The Road Ahead: UVA Engineering Tapped to Help Plan Future of Transportation

Lindsay Burden joined UVA’s Department of Civil and Environmental Engineering in 2012.

Lindsay Burden joined UVA’s Department of Civil and Environmental Engineering in 2012. (Photo by Dan Addison, University Communications)

As people become accustomed to the communities in which they live, they become increasingly able to adjust and adapt to their location’s transportation patterns. They learn which routes to take to avoid rush hour and come to know which forms of public transportation are most efficient. Most of us can reasonably assume that we can continue to count on these familiar patterns as we plan our work commutes and weekend plans.

But how will these patterns change as we look ahead farther into the future? What will our transportation system look like in 2045? With factors like population increases, advances in technology, greater global demand for U.S. products and climate change, the U.S. Department of Transportation predicts that adjustments to travel as we know it must be made.

The future is optimistic, though, as the DOT’s “Beyond Traffic” approach to transportation foresees a future where cars travel more safely, thanks to driverless technology; air travel becomes less congested; and everyone has equal access to transportation, breaking down one barrier to socioeconomic success.

But meticulous planning and the collaboration of bright minds are needed in order to reach this future. That’s why the top transportation office selected the University of Virginia as one of 18 institutions from throughout the country to be designated as a “Beyond Traffic Innovation Center.” With this designation, UVA – particularly its School of Engineering and Applied Science – will lend its expertise to contribute to research focused on addressing the nation’s biggest transportation challenges.

“UVA has a long history of leadership, in the state and nationally, in transportation research and education,” Brian Smith, chair of UVA’s Department of Civil and Environmental Engineering, said. “This designation ensures that we will continue to play a significant role on the national stage.”

Lindsay Burden, a research assistant professor of civil engineering in the Engineering School and the managing director of UVA’s Center for Transportation Studies, said that devising solutions to future challenges requires forward thinking and careful consideration of how transportation will evolve in years to come.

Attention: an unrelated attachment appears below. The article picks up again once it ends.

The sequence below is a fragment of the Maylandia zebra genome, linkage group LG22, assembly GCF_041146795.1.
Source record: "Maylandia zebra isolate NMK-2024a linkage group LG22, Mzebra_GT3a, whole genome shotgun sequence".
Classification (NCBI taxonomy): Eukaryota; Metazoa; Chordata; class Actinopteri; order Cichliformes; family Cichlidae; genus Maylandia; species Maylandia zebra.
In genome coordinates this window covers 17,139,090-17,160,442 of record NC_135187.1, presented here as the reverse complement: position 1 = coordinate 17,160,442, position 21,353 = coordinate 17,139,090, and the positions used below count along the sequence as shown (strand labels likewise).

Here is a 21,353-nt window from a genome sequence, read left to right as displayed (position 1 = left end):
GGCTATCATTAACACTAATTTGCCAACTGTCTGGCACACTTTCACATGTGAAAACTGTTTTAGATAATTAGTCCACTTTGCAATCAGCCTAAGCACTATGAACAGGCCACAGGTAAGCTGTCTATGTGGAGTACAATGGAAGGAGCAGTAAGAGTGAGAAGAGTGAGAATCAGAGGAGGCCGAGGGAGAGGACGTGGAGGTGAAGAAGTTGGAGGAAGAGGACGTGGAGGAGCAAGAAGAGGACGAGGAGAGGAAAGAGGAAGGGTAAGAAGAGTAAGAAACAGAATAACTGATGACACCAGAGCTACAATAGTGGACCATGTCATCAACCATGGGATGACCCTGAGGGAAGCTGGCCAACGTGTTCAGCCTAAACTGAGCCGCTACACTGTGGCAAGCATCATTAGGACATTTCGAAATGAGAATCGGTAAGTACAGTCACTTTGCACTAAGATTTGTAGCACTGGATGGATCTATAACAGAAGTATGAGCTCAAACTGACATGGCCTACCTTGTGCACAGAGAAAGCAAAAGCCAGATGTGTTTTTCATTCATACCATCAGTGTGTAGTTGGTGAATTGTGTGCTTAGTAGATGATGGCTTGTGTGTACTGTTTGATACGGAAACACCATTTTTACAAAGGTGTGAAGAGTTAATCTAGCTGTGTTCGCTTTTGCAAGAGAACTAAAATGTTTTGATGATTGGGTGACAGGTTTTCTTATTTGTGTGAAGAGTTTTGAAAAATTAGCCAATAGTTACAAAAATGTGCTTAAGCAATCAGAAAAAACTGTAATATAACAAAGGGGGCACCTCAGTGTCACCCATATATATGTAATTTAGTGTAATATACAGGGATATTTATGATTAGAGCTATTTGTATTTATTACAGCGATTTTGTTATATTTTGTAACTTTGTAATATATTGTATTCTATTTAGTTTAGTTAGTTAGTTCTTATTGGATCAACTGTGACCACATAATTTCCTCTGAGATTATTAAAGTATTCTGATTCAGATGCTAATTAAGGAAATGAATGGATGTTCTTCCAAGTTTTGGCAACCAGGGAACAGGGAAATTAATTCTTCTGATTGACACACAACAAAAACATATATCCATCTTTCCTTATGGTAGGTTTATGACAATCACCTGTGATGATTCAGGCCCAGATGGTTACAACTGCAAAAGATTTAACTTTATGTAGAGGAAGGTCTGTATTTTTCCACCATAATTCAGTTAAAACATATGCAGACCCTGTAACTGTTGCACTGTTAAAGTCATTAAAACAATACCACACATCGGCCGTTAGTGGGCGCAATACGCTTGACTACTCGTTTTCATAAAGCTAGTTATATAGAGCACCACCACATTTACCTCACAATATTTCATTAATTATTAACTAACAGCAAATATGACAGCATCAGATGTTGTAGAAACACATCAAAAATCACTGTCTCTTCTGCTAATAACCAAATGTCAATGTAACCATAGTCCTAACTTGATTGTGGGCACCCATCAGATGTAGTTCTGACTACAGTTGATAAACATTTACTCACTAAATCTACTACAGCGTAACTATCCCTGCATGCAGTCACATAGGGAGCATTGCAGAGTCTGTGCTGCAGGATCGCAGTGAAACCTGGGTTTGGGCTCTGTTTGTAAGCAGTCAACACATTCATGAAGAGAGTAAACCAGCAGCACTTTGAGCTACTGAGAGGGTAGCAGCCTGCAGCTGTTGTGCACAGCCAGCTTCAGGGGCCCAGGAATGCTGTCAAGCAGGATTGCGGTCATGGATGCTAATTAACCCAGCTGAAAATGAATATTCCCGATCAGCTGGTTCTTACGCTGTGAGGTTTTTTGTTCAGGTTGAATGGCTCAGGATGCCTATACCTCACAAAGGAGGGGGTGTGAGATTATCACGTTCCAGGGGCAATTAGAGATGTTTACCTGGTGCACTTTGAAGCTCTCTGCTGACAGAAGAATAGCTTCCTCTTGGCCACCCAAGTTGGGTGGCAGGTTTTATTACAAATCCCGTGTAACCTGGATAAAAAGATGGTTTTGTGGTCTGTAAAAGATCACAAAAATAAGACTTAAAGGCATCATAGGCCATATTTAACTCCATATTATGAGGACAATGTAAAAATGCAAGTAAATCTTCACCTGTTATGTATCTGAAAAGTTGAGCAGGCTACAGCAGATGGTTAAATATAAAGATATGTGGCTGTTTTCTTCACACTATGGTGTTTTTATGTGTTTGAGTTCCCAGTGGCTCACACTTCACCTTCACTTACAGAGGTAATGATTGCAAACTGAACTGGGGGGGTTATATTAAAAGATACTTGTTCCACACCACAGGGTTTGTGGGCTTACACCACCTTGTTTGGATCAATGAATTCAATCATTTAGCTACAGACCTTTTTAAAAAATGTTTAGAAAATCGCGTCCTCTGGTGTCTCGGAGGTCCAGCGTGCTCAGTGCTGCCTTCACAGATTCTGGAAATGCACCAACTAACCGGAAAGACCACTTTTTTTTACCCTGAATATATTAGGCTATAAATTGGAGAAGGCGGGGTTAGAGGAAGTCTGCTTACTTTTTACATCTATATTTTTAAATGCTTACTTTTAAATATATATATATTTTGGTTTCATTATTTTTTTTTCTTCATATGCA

“We want to figure how we can make the infrastructure we are building now last longer,” Burden said. “A lot of the infrastructure we have now is outdated, and we are experiencing a lot of congestion and traffic. We want to think about how we can make transportation better for the future.”

UVA is well-positioned for this designation as a result of the work researchers at the University are already doing. For instance, the Engineering School currently receives some federal funding to lead the Mid-Atlantic Transportation Sustainability Center, one of 10 regional centers in place to expedite the adoption of sustainable transportation services.

“We are already doing a lot of work related to environmental sustainability, and a lot of our transportation research has to do with new technologies that are going to be very useful in the future, like ridesharing and connected vehicles,” Burden, the center’s managing director, said.

The Engineering School’s Center for Transportation Studies also has a long-standing and unique partnership with the Virginia Department of Transportation, which manages the third-largest network of roads in the country.

“Since we are connected with Washington, D.C. and the metro region, which has a lot of traffic issues, it’s an opportunity to create a test bed for different research ideas,” Burden said.

As a result of the new Beyond Traffic Innovation Center designation, Burden said UVA engineering faculty, researchers and students will be involved in the futuristic approach to transportation design.

“We’re going to be more engaged with the Department of Transportation in bringing together researchers who can help with specific problems,” she said. “We’re going to help engage transportation professionals and teach them things they need to know in order to be prepared for the future of transportation and what it will look like in 30 years.”

The Beyond Traffic plan has five aims: to shape how people move and to ensure it is done more safely; to determine how better to move things, lessening costs for business owners; to investigate how to adapt current infrastructure to meet future needs and prepare for events like weather disasters; and to think about how to appropriately and wisely factor in finances while in pursuit of these goals.

Burden says she hopes UVA can be a major player in ensuring that these goals are met.

“I hope UVA is able to help shape the national discussion of how we’re going to move in the next 30 years as transportation evolves,” she said. 

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Kaylyn Christopher

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